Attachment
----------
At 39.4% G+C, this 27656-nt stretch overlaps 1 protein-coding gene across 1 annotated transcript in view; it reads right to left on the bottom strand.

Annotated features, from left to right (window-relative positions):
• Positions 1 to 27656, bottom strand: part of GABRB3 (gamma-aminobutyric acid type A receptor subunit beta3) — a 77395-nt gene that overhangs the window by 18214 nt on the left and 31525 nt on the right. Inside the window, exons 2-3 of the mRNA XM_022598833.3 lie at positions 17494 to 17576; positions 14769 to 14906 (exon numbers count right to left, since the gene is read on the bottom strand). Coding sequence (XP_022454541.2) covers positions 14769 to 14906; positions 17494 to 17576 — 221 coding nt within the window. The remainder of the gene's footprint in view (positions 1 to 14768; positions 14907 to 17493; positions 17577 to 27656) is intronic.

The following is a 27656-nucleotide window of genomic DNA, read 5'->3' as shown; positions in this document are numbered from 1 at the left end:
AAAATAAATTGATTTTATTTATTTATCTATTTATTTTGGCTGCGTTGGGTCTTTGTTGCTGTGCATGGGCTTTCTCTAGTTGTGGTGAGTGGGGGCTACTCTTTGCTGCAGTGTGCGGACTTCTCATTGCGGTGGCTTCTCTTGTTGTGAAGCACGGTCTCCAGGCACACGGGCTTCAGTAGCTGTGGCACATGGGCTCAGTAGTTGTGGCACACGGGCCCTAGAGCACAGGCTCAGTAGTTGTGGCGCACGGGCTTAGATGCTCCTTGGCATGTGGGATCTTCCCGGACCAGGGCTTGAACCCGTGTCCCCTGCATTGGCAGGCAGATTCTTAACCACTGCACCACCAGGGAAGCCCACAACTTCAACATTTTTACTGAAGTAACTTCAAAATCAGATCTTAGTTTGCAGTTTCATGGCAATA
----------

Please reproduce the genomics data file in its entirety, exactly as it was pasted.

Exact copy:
At 39.4% G+C, this 27656-nt stretch overlaps 1 protein-coding gene across 1 annotated transcript in view; it reads right to left on the bottom strand.

Annotated features, from left to right (window-relative positions):
• Positions 1 to 27656, bottom strand: part of GABRB3 (gamma-aminobutyric acid type A receptor subunit beta3) — a 77395-nt gene that overhangs the window by 18214 nt on the left and 31525 nt on the right. Inside the window, exons 2-3 of the mRNA XM_022598833.3 lie at positions 17494 to 17576; positions 14769 to 14906 (exon numbers count right to left, since the gene is read on the bottom strand). Coding sequence (XP_022454541.2) covers positions 14769 to 14906; positions 17494 to 17576 — 221 coding nt within the window. The remainder of the gene's footprint in view (positions 1 to 14768; positions 14907 to 17493; positions 17577 to 27656) is intronic.

The following is a 27656-nucleotide window of genomic DNA, read 5'->3' as shown; positions in this document are numbered from 1 at the left end:
AAAATAAATTGATTTTATTTATTTATCTATTTATTTTGGCTGCGTTGGGTCTTTGTTGCTGTGCATGGGCTTTCTCTAGTTGTGGTGAGTGGGGGCTACTCTTTGCTGCAGTGTGCGGACTTCTCATTGCGGTGGCTTCTCTTGTTGTGAAGCACGGTCTCCAGGCACACGGGCTTCAGTAGCTGTGGCACATGGGCTCAGTAGTTGTGGCACACGGGCCCTAGAGCACAGGCTCAGTAGTTGTGGCGCACGGGCTTAGATGCTCCTTGGCATGTGGGATCTTCCCGGACCAGGGCTTGAACCCGTGTCCCCTGCATTGGCAGGCAGATTCTTAACCACTGCACCACCAGGGAAGCCCACAACTTCAACATTTTTACTGAAGTAACTTCAAAATCAGATCTTAGTTTGCAGTTTCATGGCAATA